Monday, January 10, 2011

Timeliness and the 'Single State'

Vocations are meant to be a sign, in part. Of the three goods of marriage, Augustine indicates that the third is 'sacrament,' by which he means that the permanence of the bond is a sign of the permanence of the covenant of Christ. All vocations have sign-value. The sign dimension of priesthood, of baptism, of confirmation are well known. Some aspects of the marital sacrament are well known. Even celibacy, which is not a sacrament, has sign-value: it points to heaven, says, JP II. In the Church, the sacraments and vocations cannot conflict. For instance, the fecundity of marriage and the celibacy of religious life are meant to magnify each other's greatness.

But where exactly does the single-state fit into all of this?

There is such a thing, we are told. But it has never had much of a place in the history of the Church. Whether you like it or not, it's true.

It is a problematic life: it is a life without obedience; more problematically still, it is a life whose obedience is configured charismatically. Open up the Rule of Benedict, it is the thing the Patriarch rails against. In marriage the spouses obey each other (as well as the whims of babies and the needs of children). In holy orders, the bishop. In an order, the superior.

What's worse yet: the single-state does not testify to the world at all, but seems to confirm all of its worst prejudices: self-direction, self-interest, autonomy, whimsicality. It, thus, has no sign-value. In light of all of this, is this where the Spirit is calling the Church today?

As Paul directed: stay where you are. Too many shift about in orders, parishes, dioceses, states of life, marriages, relationships, training, ministry. We all sin against our callings. With every loose imagining, glance, and word, we sin against our marriages; with every vacation we sin against our priesthood; with every re-discernment, our order; with every spiritual prompting, we justify self-direction and failure to commit. We have enough of all of those things in the world. The Spirit is not calling for more.

I am very sceptical of calls to the single-state. There are few Elijahs, and that is a good thing. Technology makes independence possible. This constitutes a spiritual challenge.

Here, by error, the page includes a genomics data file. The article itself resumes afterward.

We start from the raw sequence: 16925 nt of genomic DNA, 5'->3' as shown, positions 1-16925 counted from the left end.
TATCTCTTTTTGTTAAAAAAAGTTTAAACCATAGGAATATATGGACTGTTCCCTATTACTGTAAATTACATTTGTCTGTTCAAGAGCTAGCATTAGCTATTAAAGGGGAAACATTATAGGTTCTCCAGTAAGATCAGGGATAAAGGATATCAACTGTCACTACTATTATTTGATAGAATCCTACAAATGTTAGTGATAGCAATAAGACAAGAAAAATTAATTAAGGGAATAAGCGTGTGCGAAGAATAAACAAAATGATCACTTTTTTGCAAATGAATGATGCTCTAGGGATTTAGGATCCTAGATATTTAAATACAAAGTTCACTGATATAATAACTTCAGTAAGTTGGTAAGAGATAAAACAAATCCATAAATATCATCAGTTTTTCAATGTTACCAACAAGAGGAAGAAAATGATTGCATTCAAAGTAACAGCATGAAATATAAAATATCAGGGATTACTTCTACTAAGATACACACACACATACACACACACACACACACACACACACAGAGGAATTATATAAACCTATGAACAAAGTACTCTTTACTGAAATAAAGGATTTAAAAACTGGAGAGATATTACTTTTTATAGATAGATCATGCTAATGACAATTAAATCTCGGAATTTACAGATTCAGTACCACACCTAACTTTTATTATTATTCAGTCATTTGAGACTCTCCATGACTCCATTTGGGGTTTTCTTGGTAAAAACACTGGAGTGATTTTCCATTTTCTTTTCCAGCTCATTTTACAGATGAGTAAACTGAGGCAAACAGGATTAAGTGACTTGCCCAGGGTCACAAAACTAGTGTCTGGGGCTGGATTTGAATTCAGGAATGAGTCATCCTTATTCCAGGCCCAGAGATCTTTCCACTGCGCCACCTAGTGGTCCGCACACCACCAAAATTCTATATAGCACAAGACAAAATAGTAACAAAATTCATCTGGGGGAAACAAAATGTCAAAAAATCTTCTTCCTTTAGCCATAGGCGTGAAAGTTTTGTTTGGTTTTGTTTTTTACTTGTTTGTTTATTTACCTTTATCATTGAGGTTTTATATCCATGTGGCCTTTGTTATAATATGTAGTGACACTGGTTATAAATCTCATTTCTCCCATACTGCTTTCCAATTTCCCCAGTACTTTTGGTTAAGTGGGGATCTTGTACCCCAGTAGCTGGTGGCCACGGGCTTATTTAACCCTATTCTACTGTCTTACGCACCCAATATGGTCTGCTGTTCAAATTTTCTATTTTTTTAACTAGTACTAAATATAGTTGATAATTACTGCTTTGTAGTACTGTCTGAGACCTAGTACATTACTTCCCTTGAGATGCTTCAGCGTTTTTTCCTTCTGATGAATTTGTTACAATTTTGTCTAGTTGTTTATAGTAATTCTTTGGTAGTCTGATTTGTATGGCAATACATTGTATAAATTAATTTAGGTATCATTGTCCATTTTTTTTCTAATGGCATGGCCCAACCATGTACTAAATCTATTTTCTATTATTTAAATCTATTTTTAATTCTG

Let the sed contras begin. (You'll not throw me off.)

3 comments:

  1. i have never met anyone who has genuinely felt called to that state. it seems like a default vocation. but, there must be some and it must be heroic to live a life unselfishlessly that lends itself so totally to selfishness.

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  2. What about the lay men and women at MH? Are they in a different category because they live in community and take vows? Just wondering...

    Beyond the lay people at MH, neither have I met anyone who felt called to the single state as a permanent vocation. I have heard of them, but not met them.

    We have a friend at MH who tells us that us living our married vocation well helps her live her vocation well, in some mysterious Body-of-Christ economy.

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  3. A vocation is a calling from God about how to live your baptism out. It can't be temporary because baptism isn't temporary. Discerning your vocation is good and necessary, but it cannot be life-long in this sense. Consecration is permanent, involves obedience either to a superior - as in the case of MH - or the diocesan bishop. It is in this way a very good thing, a path to perfection. Those who take, for instance, temporary vows do not take them again and again. There is an end to vocational discernment. Spiritual discernment, of course, never ends, but you have to put the hand to the plow and not look back sooner or later.
    The people at MH are the exact models the world needs.
    Unfortunately most people who speak of the single-state speak of it as a temporary thing. A vocation is not temporary. A consecrated lay person is one who has fully engaged their call and is ready to do the work of obedience and charity. There's no dating in that. ;)

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